It’s not always easy teaching someone else something that you already know how to do. Something that has become second nature. When hiring new drivers for snow and ice management, what’s your system for teaching them the skills to salt an area correctly? Here’s what some www.expired-link.com members had to say.
Jguck25: How do you guys teach new drivers how to salt and how much to salt? I’ve been having a problem with this for a while now. I have two drivers that know how to plow and plow every storm for me, but they have never had to salt because I do all the salting. Short of driving around with them and showing exactly what settings to put the sander on for each place, how do you do it? I just know in my head by looking at what is coming out of the sander how much is needed depending on the snowpack and temps, but how do you guys teach that? The last few years, I have never been able to go on snowmobiling trips in case of the freak salt-only storm (I won’t leave if it’s more than that). How do you tell someone how much salt to apply? Sand is easy because you can see it.
JustJeff: It’s not rocket science. Tell them to salt and sit around for 20 minutes to see how well it worked and what they missed. Can they see the spread from where they sit in the truck?
Iceyman: For the first couple of salt runs, have them complete the route then go back to each place in order to see the progress of their application. They can spot salt from there.
Philbilly2: Funny how what seems so easy to you can be so complex to explain and grasp to others. Let them go and do, as these guys have said. They will figure it out. If nothing else, tell them to over-salt before they under-salt. It may cost you a bit more in salt the first few runs ’til they get it, but that is the life of the business owner.
allagashpm: Have them ride along with you and explain it. Write something up so they can reference it for lots that may require more or less, or specific areas that are higher traffic, etc.
It isn’t rocket science, I agree, but getting them to salt without wasting a ton of product, or increasing your liability by under-salting, will take time. Hand the reins over to them for a couple lots and then go back with them like others have said to see how they did. Experience is the best teacher, and they won’t learn without it.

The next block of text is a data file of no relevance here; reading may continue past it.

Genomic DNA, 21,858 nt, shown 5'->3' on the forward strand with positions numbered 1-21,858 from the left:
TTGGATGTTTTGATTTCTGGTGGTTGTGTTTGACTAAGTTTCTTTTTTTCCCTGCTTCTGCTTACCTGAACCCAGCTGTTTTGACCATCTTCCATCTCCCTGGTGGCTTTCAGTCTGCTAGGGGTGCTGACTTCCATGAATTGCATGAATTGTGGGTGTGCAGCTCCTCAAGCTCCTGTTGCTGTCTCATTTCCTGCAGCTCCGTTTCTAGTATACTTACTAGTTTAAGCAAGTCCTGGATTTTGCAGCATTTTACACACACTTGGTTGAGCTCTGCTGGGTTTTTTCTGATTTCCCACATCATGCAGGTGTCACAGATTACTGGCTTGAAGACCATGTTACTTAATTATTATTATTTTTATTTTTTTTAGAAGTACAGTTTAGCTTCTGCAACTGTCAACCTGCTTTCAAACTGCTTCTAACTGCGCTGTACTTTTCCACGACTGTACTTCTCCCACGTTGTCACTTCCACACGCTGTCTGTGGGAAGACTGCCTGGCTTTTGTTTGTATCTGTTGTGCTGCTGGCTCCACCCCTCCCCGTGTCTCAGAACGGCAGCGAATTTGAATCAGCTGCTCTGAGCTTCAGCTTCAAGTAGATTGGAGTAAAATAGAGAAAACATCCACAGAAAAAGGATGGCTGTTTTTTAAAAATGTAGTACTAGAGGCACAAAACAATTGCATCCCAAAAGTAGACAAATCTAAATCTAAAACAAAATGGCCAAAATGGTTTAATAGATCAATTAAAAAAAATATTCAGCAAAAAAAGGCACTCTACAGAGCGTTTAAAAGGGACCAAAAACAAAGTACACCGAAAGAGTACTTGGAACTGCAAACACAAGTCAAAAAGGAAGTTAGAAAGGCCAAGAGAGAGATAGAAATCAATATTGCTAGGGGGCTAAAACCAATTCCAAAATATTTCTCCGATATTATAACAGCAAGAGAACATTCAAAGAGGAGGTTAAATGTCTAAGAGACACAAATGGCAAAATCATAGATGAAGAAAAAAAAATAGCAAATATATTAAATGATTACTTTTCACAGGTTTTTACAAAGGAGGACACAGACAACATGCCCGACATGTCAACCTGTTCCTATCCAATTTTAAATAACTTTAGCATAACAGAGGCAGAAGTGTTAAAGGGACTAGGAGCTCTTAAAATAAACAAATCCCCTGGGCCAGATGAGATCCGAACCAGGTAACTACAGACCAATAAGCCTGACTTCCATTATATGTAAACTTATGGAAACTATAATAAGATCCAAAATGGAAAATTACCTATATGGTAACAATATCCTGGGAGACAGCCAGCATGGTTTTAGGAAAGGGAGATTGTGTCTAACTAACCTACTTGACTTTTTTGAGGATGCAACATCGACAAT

John_DeereGreen: We’ve got a chart we came up with. Set spinner at X and auger at Y and drive Z mph. It varies based on temperature, snow depth, snow consistency and property. If I were starting from scratch, I would probably figure out a close average. Say auger at 4, spinner at 9 and drive 10 mph or 5 mph. Whatever will give you good results. Salting is something that really takes time in the seat to know how much to apply under given circumstances. We’ve got a couple guys that are good and most of the time will tell the others the settings and speed, and it will be about perfect.
Hysert: Salting is all seat time, watching and knowledge of your sites in my opinion. For example, a site with a lane way that doesn’t get much sun will need to be pounded a lot more than the open areas exposed to sun. And in spots like that, I will pre-wet. Again, all of this is temperature related as well.
rebert: Let them pre-salt a few times and they will be able to see how much material is really coming out on different settings.
On a Call: Pre-salting is the way, I agree. Then they see what they missed, hit it and learn how to do it right.
Brian Young: We just do what John_DeereGreen does, a simple overhead drawing of the property that shows even the direction to drive, make loops, etc., and spinner is set on 6 to 7 and drive just under 10 mph and don’t touch the feed gate! I’m sure we all waste salt here and there, and I understand it’s kind of nerve-racking, but just simply go over the lots and check on them after the first few times out.
Ramairfreak99ss: It is tricky; no one spreader is the same, and no truck is the same. Chain VBX vs. auger drives are vastly different, and spinners are vastly different. I’ve found it best to have guys do a ride-along, explain every detail of what you’re doing, and note the sound of the spreader if possible, do you hear salt pinging off things? If not, widen the spread faster or make sure it’s actually coming out. Usually then I’ll get out and do a sidewalk while I let them do the parking lot themselves while I observe the work outside the truck and determine where I should correct them. More salt up here, less over here, double-pass this area just in case, etc.